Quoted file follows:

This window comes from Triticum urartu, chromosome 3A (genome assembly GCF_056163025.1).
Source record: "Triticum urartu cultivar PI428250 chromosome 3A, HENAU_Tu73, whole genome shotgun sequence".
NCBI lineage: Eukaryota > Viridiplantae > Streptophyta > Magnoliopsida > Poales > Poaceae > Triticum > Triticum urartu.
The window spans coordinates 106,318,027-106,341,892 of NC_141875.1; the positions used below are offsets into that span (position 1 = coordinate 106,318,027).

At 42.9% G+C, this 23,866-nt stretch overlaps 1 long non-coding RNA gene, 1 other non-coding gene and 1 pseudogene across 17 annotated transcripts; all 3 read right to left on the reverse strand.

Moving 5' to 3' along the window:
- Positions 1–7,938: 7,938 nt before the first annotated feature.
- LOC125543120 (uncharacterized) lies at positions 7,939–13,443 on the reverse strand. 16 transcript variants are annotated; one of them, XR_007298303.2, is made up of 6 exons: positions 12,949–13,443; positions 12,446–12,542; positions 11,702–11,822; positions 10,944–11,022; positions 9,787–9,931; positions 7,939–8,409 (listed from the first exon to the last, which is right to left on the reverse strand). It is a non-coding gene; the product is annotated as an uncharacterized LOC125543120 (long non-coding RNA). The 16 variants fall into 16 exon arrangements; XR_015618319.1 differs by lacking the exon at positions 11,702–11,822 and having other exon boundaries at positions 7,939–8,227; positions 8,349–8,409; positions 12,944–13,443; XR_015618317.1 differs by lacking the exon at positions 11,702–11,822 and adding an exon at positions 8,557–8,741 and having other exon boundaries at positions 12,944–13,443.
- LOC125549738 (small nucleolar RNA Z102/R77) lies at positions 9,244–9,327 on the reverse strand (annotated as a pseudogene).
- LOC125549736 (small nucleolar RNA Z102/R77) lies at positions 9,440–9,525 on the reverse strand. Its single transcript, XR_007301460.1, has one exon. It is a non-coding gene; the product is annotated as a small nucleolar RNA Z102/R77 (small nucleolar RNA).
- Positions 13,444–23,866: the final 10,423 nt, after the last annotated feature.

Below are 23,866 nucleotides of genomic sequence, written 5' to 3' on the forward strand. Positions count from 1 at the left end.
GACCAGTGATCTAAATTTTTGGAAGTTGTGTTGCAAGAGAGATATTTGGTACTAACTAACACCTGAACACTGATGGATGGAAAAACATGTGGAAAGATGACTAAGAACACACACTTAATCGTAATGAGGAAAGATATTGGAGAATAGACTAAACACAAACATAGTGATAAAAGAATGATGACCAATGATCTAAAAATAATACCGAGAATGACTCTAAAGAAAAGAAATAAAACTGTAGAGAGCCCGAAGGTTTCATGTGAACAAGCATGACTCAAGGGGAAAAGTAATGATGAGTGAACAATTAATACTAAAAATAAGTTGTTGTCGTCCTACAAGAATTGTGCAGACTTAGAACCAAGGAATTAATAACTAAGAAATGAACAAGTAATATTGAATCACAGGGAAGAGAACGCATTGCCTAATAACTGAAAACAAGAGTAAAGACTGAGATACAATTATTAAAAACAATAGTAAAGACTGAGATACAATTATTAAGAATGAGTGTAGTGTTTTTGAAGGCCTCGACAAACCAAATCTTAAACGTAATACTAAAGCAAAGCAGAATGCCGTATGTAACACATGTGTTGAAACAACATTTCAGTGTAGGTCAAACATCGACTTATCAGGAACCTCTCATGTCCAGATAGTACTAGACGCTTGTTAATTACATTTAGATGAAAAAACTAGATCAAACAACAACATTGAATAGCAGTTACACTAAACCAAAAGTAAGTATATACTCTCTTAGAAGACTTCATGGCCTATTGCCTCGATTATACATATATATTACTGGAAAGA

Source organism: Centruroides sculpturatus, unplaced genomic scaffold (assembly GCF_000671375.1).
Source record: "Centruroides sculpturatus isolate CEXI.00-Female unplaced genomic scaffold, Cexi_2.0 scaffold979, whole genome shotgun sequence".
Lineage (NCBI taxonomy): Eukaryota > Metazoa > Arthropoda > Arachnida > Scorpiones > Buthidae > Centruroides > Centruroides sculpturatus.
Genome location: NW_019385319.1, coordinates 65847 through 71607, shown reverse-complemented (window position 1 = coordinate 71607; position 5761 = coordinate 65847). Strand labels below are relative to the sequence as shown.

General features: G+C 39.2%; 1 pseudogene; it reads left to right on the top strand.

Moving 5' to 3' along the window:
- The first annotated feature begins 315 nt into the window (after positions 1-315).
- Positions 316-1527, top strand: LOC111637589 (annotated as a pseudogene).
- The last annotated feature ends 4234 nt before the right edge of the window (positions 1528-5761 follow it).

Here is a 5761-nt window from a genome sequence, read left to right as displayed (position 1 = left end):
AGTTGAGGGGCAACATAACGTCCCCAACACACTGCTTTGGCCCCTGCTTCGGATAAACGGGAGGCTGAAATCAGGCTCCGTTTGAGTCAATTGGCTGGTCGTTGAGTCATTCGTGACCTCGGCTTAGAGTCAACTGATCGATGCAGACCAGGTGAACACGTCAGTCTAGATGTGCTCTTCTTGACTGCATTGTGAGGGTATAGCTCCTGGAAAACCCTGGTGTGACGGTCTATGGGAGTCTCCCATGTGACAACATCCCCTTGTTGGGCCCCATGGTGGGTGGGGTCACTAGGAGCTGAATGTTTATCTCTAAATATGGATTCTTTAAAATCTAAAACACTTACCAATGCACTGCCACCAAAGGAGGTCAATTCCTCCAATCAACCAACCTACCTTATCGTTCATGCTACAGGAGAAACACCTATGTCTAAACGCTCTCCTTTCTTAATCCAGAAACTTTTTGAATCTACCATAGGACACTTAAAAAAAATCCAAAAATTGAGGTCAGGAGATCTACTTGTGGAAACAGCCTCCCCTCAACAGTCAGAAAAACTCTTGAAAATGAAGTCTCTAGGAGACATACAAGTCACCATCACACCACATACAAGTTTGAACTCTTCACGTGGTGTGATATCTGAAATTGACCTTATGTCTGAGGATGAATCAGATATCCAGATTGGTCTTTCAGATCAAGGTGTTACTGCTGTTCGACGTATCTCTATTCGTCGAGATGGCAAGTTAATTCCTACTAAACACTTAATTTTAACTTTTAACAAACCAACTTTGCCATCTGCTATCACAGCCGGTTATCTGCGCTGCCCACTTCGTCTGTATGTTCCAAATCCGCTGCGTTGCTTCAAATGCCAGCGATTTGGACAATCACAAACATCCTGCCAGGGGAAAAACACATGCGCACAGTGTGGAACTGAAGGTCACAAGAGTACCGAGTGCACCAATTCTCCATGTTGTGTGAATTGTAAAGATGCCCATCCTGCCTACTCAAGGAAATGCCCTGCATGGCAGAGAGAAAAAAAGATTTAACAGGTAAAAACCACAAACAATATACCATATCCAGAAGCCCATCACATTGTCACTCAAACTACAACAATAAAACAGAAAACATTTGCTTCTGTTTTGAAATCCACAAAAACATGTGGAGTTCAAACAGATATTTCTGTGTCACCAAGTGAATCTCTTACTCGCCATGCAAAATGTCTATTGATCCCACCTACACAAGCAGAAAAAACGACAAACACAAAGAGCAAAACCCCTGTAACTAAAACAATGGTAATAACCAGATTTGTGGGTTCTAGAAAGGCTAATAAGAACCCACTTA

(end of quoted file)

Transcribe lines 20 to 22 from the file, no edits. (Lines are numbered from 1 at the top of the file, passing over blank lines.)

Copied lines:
- The first annotated feature begins 315 nt into the window (after positions 1-315).
- Positions 316-1527, top strand: LOC111637589 (annotated as a pseudogene).
- The last annotated feature ends 4234 nt before the right edge of the window (positions 1528-5761 follow it).